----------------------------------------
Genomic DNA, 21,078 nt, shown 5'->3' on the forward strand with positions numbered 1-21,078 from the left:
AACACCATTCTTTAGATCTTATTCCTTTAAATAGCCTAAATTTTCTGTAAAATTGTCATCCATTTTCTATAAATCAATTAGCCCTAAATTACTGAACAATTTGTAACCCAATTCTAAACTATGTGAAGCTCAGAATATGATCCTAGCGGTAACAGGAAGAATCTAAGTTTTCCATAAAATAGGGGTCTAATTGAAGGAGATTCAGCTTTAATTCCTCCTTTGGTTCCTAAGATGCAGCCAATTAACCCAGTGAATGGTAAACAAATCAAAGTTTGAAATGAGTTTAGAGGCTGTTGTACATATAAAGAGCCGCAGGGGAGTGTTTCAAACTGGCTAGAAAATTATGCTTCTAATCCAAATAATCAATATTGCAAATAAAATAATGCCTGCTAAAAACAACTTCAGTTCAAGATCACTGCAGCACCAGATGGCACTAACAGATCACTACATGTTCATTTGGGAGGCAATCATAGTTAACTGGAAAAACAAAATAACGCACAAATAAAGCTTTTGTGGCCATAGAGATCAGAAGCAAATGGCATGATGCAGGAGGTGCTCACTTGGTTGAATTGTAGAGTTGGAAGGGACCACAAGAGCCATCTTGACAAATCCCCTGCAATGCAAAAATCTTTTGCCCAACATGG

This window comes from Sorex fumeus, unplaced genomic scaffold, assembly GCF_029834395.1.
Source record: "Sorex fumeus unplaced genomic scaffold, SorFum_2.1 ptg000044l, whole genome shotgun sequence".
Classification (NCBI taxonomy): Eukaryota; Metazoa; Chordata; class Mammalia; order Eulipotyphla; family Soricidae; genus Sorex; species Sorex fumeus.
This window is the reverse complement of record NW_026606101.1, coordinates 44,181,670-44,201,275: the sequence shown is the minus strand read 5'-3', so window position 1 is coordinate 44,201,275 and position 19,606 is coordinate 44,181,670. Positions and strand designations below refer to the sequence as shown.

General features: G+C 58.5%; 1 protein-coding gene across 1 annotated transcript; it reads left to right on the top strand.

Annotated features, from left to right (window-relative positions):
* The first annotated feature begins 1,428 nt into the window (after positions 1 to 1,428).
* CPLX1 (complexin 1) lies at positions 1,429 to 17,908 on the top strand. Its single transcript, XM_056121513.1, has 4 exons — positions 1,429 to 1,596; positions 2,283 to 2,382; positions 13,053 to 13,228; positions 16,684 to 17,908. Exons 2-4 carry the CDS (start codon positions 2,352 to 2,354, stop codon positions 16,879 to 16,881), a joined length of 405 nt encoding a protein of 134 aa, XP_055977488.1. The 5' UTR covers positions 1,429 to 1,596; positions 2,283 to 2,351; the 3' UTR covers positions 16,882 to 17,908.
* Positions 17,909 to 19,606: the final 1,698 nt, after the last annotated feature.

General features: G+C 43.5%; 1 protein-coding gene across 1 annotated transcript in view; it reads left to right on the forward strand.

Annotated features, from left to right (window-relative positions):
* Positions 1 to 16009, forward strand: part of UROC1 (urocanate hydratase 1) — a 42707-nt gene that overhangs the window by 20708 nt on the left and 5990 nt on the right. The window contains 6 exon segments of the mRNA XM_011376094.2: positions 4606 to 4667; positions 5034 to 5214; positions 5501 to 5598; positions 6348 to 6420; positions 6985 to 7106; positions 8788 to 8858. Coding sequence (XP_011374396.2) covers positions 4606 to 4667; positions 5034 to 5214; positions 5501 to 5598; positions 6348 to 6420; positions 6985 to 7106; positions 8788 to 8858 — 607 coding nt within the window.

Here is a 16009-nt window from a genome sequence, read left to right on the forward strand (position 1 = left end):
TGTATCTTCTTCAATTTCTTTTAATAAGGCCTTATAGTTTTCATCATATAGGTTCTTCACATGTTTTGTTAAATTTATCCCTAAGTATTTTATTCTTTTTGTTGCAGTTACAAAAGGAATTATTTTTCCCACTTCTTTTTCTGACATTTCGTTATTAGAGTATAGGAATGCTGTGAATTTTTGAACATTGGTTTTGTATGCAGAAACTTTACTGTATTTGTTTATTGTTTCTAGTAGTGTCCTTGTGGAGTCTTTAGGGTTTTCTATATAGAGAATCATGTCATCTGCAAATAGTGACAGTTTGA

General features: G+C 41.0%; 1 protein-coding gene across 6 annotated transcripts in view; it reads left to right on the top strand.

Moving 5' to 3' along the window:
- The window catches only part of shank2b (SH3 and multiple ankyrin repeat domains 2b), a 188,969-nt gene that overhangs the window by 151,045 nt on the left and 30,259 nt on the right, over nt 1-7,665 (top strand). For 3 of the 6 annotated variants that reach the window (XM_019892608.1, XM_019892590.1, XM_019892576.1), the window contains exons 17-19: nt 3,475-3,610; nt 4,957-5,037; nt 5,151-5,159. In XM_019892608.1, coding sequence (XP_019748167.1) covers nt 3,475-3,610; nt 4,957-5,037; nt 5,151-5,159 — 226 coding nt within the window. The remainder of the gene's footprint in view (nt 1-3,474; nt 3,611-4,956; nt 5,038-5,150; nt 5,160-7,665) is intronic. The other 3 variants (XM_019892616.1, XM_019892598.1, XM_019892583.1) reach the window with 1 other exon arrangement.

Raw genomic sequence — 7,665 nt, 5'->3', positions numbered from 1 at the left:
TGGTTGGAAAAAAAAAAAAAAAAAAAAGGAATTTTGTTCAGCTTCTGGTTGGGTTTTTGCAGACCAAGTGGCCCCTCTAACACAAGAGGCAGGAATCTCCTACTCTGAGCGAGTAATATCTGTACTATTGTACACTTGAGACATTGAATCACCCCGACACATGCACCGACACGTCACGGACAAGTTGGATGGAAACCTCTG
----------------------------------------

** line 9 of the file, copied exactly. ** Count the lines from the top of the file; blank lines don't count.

* The first annotated feature begins 1,428 nt into the window (after positions 1 to 1,428).